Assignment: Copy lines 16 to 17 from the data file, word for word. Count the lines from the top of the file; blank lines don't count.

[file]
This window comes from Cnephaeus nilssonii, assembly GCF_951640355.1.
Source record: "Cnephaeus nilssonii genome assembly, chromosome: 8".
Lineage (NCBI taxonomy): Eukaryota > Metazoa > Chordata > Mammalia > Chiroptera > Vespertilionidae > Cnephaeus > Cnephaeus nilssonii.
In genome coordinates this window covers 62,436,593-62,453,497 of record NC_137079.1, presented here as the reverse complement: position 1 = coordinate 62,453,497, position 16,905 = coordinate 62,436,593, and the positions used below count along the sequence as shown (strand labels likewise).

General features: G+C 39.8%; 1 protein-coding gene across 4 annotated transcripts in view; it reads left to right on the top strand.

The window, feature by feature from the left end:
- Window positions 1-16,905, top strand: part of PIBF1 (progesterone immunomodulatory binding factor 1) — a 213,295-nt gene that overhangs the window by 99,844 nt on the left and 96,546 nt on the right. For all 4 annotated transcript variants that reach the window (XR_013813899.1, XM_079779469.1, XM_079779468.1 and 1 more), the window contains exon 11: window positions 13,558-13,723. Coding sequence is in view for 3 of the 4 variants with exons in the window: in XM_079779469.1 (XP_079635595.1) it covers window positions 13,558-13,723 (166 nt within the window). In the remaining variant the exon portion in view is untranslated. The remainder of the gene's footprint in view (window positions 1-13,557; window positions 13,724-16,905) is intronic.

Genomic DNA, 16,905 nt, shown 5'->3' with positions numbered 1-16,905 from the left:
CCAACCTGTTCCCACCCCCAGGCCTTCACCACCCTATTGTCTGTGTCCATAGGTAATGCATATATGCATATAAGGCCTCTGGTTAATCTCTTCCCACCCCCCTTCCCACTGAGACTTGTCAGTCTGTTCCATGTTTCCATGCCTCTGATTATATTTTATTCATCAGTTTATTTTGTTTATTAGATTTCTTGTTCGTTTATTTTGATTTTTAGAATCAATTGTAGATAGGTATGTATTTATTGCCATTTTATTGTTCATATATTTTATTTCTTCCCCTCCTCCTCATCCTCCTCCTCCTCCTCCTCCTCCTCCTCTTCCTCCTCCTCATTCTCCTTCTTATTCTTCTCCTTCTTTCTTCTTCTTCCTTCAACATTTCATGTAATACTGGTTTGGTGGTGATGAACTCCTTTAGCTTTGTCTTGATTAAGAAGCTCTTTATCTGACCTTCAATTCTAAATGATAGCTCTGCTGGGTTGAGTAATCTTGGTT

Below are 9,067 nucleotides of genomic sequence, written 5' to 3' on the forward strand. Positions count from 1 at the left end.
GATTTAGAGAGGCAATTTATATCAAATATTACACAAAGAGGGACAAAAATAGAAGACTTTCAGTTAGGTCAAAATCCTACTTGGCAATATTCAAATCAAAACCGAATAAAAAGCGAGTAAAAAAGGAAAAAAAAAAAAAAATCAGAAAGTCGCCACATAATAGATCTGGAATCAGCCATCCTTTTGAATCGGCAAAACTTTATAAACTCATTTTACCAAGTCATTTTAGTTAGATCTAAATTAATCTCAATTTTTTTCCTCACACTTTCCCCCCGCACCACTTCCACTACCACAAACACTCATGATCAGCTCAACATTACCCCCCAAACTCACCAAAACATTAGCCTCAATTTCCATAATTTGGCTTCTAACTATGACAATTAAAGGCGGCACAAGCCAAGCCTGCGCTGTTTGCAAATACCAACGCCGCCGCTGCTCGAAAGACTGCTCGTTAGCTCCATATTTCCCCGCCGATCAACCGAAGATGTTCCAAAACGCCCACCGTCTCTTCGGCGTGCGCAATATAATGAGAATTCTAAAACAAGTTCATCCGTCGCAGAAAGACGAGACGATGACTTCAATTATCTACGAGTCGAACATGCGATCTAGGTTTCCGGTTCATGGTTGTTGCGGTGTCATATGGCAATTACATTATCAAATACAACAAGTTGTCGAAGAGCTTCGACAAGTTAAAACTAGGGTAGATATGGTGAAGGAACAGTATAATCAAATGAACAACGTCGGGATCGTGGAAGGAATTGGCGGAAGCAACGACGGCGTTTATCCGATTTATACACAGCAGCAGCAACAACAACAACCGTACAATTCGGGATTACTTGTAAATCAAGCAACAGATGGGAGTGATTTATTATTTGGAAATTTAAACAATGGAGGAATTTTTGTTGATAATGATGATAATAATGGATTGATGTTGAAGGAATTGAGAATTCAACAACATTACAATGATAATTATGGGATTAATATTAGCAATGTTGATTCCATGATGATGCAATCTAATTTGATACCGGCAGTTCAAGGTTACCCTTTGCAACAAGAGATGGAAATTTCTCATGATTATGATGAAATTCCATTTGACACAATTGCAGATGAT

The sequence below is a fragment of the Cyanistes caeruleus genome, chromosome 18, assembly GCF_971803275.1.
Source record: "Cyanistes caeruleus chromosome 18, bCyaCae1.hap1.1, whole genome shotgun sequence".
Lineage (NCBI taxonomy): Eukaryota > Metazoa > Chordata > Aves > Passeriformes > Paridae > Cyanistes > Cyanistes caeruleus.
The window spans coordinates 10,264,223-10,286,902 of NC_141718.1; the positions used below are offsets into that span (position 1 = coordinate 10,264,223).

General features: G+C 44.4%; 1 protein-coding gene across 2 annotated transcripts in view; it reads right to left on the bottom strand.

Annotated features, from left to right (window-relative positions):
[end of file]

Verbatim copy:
General features: G+C 44.4%; 1 protein-coding gene across 2 annotated transcripts in view; it reads right to left on the bottom strand.

Annotated features, from left to right (window-relative positions):